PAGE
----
A member of the UN’s High-level Independent Panel on Peace Operations, Youssef Mahmoud, acknowledged this fact. He said: “Given that the drivers of instability tend to be transnational in origin and effect, the analysis should assess the drivers of peace and conflict from a regional perspective.” (IANS)

 

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Inspired by Sunflower, Solar Energy ‘Flower’ Device with 12 solar power panel Petals Harvests Clean Energy

The solar panel unit is designed by drawing inspiration from the structure of a sunflower

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Solar power panel
The Smartflower System. VOA
  • Built with the aesthetic structure inspired by a sunflower, the stunning device is engineered with 12 solar power panel petals
  • Each of the power unit of the solar panel is easily commutable
  • The very first ‘Smartflower’ system was set up at a school, in order to show people the necessity of using clean energy

Washington, August 15, 2017: It is not a piece of modern art even though it looks so, but in the land of Philippines this magnificent piece of device is actually an award-winning piece of the solar power device. It is designed by drawing inspiration from the structure of a sunflower. Built with the aesthetic structure inspired by a sunflower, the stunning device is engineered with 12 solar power panel petals of which, each is built with an area 59 square meter. The device attracts the energy of the sun, soaking the solar power from the light-rays as the power petals oscillate during the day.

ALSO READ: US Researchers develop Novel Brain Imaging Technology that can “Read Minds”, Identify Complex Thoughts

The president of the ‘Smartflower Pacific’- John McEnroe was quoted as saying to VOA News that people can showcase to his friends, business partners, colleagues, and competitors, with the aspect of this device that they are wholeheartedly dedicated and committed to the cause of going green, by means of sustainable development approaches.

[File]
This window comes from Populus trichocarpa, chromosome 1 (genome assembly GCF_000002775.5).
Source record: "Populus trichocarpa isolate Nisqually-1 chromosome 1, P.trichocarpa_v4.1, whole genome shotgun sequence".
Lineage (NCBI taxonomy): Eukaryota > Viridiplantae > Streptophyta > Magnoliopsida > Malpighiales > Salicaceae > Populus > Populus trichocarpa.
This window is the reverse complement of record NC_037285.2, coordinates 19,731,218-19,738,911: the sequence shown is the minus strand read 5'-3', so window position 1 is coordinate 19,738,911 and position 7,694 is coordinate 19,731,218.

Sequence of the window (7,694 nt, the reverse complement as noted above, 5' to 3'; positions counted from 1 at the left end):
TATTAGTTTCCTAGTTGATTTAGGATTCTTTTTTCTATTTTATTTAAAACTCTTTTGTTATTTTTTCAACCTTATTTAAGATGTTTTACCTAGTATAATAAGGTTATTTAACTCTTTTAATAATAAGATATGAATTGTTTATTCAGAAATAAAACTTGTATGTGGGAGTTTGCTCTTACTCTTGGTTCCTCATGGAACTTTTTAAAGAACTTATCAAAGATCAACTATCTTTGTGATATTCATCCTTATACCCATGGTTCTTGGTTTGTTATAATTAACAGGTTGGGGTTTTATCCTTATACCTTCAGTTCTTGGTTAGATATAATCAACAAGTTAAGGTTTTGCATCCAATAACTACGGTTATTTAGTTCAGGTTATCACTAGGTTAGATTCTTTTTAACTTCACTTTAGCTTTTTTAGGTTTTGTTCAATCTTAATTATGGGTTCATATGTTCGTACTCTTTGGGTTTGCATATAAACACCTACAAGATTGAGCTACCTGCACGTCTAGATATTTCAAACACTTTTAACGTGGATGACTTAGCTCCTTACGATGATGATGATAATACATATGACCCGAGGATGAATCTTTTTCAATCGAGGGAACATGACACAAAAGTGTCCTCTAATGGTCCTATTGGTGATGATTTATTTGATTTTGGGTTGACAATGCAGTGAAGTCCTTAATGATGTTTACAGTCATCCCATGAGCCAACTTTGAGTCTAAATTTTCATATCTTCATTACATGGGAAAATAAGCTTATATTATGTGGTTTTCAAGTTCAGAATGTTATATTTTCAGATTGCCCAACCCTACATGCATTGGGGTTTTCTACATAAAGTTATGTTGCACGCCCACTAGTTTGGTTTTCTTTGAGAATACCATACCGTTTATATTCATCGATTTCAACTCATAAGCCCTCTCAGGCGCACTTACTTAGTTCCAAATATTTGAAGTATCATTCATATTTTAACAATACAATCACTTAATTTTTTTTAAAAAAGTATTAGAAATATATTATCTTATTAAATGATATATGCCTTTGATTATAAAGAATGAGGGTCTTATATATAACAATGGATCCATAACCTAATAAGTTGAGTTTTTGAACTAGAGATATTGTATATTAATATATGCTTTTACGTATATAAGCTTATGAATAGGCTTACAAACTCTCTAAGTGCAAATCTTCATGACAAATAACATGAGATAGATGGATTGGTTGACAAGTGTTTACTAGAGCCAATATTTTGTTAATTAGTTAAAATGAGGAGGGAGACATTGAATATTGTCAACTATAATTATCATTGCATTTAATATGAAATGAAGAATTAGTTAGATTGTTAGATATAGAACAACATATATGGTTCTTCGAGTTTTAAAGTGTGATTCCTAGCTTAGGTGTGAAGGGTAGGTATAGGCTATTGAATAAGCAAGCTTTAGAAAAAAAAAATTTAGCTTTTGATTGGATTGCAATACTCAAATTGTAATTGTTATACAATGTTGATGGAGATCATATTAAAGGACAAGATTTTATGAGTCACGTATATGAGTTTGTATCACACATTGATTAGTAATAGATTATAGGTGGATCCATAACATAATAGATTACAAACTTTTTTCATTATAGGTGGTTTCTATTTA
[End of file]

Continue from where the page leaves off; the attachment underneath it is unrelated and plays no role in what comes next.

Each of the power unit of the solar panel is easily commutable. To the surprise of people, it has been engineered and programmed to function autonomously. During the sunrise the system opens and “blooms” to expand the petals in order to soak the energy from the light-rays of the sun. It also shuts down on its own during sundown, closing its power petals past the sunset. It is engineered with supreme sensors that can detect a bad weather and shut down on its own, such as- during heavy rain.

The very first ‘Smartflower’ system was set up at a school, in order to show people the necessity of using clean energy, mentioned VOA report.

Arnold Capuloy, from the De La Salle Lipa School was quoted as giving a statement to VOA that in order to share with people their ideology and their advocacy, as to the reason for using such a device, is the cause of introducing the device to the public by displaying it in a school for the first time. The students are also quite enthusiast and feel the same way.

Electrical Engineering student Christien Becios was quoted as saying “we really want to save the energy and also the environment at the same time”. Even though half the power in Philippines is generated by using other resources- the ‘Smartflower’ technology offers a cleaner option for generating electricity. Not only that, but it is also a renewable, sustainable, and eco-friendly source of electricity.